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European Anti-Fraud Office finds €293m misused public funds in 2020

Author: ICAEW Insights

Published: 18 Jun 2021

In addition to traditional investigations of misused public monies, EU anti-fraud activity last year had to tackle COVID-19 related fraud, from counterfeit personal protective equipment to raising awareness of the risk of fake vaccines.

In its latest annual report, the European Anti-Fraud Office (OLAF) highlights the persistence and flexibility of fraudsters. While having to deal with the consequences of the pandemic (including limits on site visits), ongoing investigations into conflicts of interest, collusion and manipulation of public procurement continued, resulting in the recommended recovery of €293m to the EU budget. Overall, during 2020, OLAF concluded 230 investigations - including in Italy (13 cases), Bulgaria, Hungary and Romania (8 cases each) as well as Poland and France (7 cases each) – and opened 290 new investigations. 

OLAF is tasked to detect, investigate and stop fraud with EU funds. It does so by carrying out independent investigations into fraud and corruption involving EU monies as well as by contributing to the development of a sound EU anti-fraud policy. It is for competent EU and national authorities to examine and decide on the follow-up of OLAF recommendations. 

Pandemic-related fraud

The sudden and massive increase in demand for facemasks, hand sanitisers, ventilators and testing kits as the pandemic took hold across the EU in spring 2020 appears to have provided significant opportunities for counterfeiters. More than 1,000 suspicious operators were identified and millions of substandard or counterfeit items seized. As countries started to roll out vaccine campaigns, OLAF also worked to coordinate awareness of the risk of fake vaccines.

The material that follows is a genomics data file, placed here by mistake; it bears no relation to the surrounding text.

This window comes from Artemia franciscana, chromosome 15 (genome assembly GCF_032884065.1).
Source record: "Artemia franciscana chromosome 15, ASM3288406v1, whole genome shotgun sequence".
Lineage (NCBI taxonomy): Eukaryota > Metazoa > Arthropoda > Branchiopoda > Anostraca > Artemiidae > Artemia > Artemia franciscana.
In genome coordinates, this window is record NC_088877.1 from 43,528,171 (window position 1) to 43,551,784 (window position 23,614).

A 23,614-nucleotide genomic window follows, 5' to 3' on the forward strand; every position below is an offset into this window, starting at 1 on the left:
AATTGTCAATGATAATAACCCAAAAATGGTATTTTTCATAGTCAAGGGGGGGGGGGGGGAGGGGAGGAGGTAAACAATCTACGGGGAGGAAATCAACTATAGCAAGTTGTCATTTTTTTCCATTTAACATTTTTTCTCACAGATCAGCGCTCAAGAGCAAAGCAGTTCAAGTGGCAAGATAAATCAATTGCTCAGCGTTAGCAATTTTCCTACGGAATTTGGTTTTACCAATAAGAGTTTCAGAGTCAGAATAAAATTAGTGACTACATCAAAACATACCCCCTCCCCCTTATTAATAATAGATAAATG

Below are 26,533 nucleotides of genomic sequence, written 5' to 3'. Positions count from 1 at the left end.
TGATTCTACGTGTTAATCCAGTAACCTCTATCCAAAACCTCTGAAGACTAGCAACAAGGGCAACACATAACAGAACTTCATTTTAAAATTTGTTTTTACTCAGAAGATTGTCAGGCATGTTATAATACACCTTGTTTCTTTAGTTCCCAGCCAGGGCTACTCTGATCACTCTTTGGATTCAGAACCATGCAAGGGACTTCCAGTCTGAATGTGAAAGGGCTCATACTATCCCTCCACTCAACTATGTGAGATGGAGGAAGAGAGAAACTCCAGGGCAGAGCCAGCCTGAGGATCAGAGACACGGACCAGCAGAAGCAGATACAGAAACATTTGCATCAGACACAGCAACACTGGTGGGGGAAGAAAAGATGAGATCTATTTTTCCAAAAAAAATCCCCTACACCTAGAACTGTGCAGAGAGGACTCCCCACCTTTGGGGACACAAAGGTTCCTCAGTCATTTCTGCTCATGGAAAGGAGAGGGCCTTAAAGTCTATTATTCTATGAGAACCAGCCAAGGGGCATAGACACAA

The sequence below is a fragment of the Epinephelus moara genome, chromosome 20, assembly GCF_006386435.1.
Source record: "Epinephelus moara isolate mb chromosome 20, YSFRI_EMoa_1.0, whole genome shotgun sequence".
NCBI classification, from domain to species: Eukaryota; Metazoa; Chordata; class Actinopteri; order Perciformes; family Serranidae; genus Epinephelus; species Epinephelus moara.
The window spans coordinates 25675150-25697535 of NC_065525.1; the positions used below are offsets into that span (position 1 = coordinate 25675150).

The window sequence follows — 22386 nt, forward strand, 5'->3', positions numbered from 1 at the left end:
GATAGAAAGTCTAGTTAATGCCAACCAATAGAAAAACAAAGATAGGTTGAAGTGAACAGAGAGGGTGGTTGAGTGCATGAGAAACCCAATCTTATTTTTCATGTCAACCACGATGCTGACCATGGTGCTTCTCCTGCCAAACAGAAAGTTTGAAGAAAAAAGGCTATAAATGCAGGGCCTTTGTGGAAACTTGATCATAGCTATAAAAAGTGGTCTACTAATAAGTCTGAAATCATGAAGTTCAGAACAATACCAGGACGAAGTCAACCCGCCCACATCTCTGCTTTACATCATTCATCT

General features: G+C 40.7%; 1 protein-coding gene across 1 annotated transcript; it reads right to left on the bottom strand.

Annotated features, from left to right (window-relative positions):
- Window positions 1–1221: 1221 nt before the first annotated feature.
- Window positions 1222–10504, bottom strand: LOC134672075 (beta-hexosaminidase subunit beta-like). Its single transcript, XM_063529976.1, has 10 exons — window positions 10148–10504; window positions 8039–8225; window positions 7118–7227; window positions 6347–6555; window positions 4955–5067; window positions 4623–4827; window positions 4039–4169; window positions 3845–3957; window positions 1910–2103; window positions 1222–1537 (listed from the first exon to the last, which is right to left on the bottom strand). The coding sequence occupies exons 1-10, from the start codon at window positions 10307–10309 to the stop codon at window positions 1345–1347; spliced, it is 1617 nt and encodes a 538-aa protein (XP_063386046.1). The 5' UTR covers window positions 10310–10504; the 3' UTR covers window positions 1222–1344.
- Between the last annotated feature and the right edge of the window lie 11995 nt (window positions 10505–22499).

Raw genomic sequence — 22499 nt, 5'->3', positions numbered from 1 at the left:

Trends in fraudulent behaviour

Key trends identified in 2020 related to the manipulation of procurement and tendering processes to pocket EU funds – often with cross-border dimensions and underpinned by complex money laundering schemes. Conflicts of interest and collusion between beneficiaries and contractors were often at the heart of such frauds. 

Other trends noted included the use of false or inflated invoices, corruption and conflicts of interest targeting agricultural and rural development funding as well as (increasingly) fraud associated with EU research funding. OLAF also points to fraud affecting the environment and biodiversity, with several investigations leading to the seizure of illicit pesticides as well as illegal cooling gases. 

Cigarette and tobacco smuggling continued to be significant. In 2020, almost 370 million cigarettes destined for illegal sale in the EU were seized by OLAF and national partners. A three-year operation involving 10 countries led to the seizure of 95 million illegal cigarettes, 300 million tonnes of tobacco and over 200 arrests.

Detailed case studies of some of the most complex, cross-border schemes operated are included in the report.

Concerns over EU recovery spending abuse

Looking ahead, OLAF makes clear its concerns over the significant potential for misuse of the EU’s €800bn post-pandemic recovery spending. OLAF particularly notes potential gaps over central oversight which could limit the EU’s ability to monitor financial flows. While some countries are voluntarily using existing EU-wide risk assessment tools, others are likely to rely on their own internal systems. EU countries are being obliged to set up national systems to record and report the ultimate beneficiaries of EU recovery funds.

OLAF will also be working closely with the newly established European Public Prosecutor’s Office (EPPO). As an independent office, the EPPO is responsible for investigating, prosecuting and bringing to judgement crimes against the financial interests of the EU – thereby closing the gap due to OLAF’s limited authority to recommend rather than require prosecutions. Joint working arrangements between the two bodies have been agreed.

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